One of the finest clays for parrots and people alike, is montmorillonite. It is used in pet foods, human supplementation, for livestock and extensively in agriculture. Every member of the food chain benefits from it. Montmorillonite is rich in silicon, one of the most prevalent elements found in the heart and key to the structural integrity of plants and bones because of the synergy it creates with calcium and phosphorous. Furthermore, this particular clay's absorptive properties lend themselves well to introducing beneficial fulvic and humic acids (valuable organic substances) and the essential trace elements that piggyback along (i.e., boron, iodine, lithium, molybdenum, nickel, selenium, tin, etc.) while at the same time helping the body purge itself of accumulated mercury, and excess arsenic and lead by attracting these heavy metals to it. The previous chelation of the trace elements (hooking-on of atoms to amino acids and/or their suspension between peptides already in the clay)by now defunct organisms means that the vital trace elements come to us prepackaged in a format to which the cellular wall is receptive. Most living things expend too much energy, and inefficiently conduct their own chelating, so the ability of montmorillonite to introduce amino acids naturally acceptable to cellular absorption means enhanced bio-availability over mere ionic minerals with their different, and sometimes unacceptable, electrical charges.

There is more oxygen in dirt than in the air we breathe

Montmorillonite, an aluminum silicate, is a light, fluffy clay compared to silicon dioxide ("silica" or quartz dust), common sand. Its loose, irregular latticework allows for a greater flow of nutrients related to its enhanced cation exchange. It also contains an impressive amount of oxygen, about 50%, due to all of the various oxides found in the clay's other minerals. On the other hand air is only about 21% oxygen. It has been theorized that part of the energy-producing benefit experienced after using clay supplements for just 3 - 4 weeks, may have something to do with this abundance of mineralized oxygen.

Actual minerals are made up of at least one metal (such as silicon or copper), sometimes with the addition of a metalloid or poor metal (e.g., aluminum), and one or more nonmetals (such as fluorine, hydrogen or oxygen) that combine, taking advantage of Mother Nature's chemistry. The trace elements are usually found as part of minerals, but may also be found in their free, or metallic state, or as simple ions. For minerals or elements to become optimally bio-available they must first become chelated. If desired elements are part of a mineral then further chemistry must be undergone to either break them out again so that they can be chelated, or reduce the substances to simpler compounds so they can be utilized by a host in the nutritive process. Both montmorillonite and the humic acid found in it are colloidal substances. Montmorillonite's ultra-fine particle size obtained by screening, milling and micronizing is conducive to releasing its trace elements into solution quite readily. This kind of clay disassociates in water with simple stirring. The fulvic acid (which is water soluble) in the montmorillonite has already chelated many of the trace elements present. This enables the colloids to pick them up and provide a vehicle small enough to pass through tissues for maximum efficiency.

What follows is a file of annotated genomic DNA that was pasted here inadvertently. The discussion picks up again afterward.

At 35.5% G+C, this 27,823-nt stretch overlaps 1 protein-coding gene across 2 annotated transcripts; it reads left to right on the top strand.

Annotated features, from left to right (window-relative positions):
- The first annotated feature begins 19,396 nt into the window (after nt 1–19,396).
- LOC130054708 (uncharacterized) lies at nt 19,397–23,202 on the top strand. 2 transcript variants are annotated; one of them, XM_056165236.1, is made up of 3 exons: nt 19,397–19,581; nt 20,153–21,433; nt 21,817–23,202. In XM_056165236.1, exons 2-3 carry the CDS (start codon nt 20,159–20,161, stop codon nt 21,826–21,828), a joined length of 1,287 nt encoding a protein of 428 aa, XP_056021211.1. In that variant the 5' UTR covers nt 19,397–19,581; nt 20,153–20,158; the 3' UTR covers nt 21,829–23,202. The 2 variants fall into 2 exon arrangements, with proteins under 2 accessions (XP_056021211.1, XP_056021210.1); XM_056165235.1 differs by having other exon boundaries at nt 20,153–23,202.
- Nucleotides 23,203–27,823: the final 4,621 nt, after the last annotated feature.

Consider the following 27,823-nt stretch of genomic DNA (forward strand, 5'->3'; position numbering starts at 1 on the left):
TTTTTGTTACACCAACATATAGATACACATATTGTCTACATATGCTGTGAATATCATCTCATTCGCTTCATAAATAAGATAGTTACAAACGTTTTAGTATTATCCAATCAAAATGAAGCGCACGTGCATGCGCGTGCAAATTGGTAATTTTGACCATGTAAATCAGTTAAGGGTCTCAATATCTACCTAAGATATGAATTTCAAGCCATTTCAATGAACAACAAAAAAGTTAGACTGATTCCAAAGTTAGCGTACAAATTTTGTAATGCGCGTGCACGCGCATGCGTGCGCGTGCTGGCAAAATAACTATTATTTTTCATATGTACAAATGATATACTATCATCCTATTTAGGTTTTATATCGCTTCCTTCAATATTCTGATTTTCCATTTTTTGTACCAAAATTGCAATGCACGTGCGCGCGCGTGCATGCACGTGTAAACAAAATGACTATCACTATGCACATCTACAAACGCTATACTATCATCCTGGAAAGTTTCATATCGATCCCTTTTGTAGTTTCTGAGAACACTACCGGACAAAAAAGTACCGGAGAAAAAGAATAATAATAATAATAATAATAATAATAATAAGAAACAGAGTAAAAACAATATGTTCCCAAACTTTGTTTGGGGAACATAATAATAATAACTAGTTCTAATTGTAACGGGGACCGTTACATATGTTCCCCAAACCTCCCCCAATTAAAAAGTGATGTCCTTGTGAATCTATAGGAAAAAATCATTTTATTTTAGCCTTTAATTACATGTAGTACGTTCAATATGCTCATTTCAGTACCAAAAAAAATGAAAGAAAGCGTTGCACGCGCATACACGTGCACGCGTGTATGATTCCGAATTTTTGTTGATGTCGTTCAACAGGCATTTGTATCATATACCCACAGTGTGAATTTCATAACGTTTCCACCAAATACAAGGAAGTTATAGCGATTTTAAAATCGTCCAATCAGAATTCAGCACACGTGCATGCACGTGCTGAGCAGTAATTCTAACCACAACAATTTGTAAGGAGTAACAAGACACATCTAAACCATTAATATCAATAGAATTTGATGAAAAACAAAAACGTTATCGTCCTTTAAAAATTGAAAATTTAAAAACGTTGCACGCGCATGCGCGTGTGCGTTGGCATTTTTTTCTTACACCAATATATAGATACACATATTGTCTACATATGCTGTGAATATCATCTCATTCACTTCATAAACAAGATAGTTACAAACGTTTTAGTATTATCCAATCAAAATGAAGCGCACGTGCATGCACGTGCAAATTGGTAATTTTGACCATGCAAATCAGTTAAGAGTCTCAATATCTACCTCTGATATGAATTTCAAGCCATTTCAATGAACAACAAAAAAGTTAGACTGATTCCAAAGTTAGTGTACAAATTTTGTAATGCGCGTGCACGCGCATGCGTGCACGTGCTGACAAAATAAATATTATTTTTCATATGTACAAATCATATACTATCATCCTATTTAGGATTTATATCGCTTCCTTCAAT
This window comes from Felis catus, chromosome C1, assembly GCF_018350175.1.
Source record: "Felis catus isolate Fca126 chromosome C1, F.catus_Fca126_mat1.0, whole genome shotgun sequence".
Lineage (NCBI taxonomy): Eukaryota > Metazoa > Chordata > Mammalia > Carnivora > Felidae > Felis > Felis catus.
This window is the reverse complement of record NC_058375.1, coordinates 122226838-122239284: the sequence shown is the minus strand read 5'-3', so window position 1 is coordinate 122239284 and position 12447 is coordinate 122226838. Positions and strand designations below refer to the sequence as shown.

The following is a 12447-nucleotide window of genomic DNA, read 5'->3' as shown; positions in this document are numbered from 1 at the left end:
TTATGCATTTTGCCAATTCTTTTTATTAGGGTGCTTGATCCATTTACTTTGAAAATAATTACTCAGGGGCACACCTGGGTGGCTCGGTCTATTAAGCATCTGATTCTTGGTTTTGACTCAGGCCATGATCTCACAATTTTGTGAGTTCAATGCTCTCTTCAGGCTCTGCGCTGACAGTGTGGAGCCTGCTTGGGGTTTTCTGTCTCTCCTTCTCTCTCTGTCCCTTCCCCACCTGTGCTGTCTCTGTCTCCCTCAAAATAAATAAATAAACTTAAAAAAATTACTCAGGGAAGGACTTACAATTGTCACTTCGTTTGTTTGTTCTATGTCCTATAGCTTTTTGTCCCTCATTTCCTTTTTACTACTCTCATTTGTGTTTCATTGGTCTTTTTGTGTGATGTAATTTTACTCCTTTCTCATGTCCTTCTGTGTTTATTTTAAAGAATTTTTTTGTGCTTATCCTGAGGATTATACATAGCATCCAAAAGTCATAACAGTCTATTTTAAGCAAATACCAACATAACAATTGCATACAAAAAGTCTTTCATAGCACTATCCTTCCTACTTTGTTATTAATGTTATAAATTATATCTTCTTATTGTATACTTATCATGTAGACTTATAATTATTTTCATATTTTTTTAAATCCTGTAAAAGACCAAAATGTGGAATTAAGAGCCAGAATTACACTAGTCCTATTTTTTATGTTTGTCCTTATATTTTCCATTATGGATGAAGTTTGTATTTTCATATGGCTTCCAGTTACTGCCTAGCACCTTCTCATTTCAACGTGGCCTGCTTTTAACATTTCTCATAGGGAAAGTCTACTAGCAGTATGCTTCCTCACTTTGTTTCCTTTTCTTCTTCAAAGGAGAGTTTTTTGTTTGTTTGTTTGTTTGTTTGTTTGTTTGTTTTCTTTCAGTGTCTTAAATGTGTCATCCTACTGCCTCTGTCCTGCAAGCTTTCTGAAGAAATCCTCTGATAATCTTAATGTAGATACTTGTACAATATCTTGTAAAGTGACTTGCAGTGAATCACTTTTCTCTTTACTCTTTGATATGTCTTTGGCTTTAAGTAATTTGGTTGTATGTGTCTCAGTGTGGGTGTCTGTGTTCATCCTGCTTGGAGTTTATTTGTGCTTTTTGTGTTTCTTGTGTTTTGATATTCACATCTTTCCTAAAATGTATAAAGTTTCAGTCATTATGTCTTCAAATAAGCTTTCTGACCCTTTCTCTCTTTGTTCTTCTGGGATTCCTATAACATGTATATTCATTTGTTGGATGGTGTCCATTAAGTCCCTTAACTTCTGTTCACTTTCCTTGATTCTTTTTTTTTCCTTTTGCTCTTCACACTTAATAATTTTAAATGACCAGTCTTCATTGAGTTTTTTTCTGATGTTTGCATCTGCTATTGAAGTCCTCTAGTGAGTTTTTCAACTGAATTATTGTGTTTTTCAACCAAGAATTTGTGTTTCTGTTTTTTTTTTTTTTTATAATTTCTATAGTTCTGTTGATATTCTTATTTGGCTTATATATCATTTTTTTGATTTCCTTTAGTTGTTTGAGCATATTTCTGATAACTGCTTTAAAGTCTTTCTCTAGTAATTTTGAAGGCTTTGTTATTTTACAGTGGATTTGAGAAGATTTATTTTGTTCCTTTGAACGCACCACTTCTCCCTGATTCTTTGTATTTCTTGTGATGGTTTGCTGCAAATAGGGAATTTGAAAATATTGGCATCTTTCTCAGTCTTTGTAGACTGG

Better egg shells

For breeders of exotic birds and zookeepers, the benefits of introducing such a special clay to avians means:

  • enhanced fertility

  • increased survival rate of young

  • fewer psychological abnormalities due to stress, malnutrition, confinement and lack of natural sunlight

  • more beautiful appearance

  • over all, healthier birds

Carlos Cortelezzi, VMD famous Argentine Polo Pony doctor, discovered that the montmorillonite clay mineral could be used for the prevention of laminitis and secured a USE PATENT to that effect. He also cured abceses and poor "toenail" development on an Indian elephant at the Buenos Aires Zoo administering the proper dosage of these same minerals. You can read more about his experiences and the articles he wrote by logging on to There you will also find detailed information about jungle birds and their clay-eating habits in the zoo section.

So, whether you are a horse fancier, jungle bird, ornithologist, or just a bird-lover, keep your eye on this blog for more information in the weeks to come. In the meantime you can read more about the particular deposit of the clay that was brought to the attention of Dr. Cortelezzi years ago by logging onto . It was actually discovered by escaped miners' burrows in 1930 that instinctively knew, like macaws and parrots, what they were lacking in their diet. The formation consists of lacustrine sediment in a remote desert area of Nevada. The colloidal minerals it contains and the broad, yet balanced bouquet of chelated, essential trace elements were formulated and accumulated as an integral part of the clay, entirely by Mother Nature in fairly recent geologic time . Therefore they do not come disguised as simply another ground up, rock dust (or quartz crystals), known as "silica'.

Stay tuned....

R. Joseph Collet JD

AUG 2008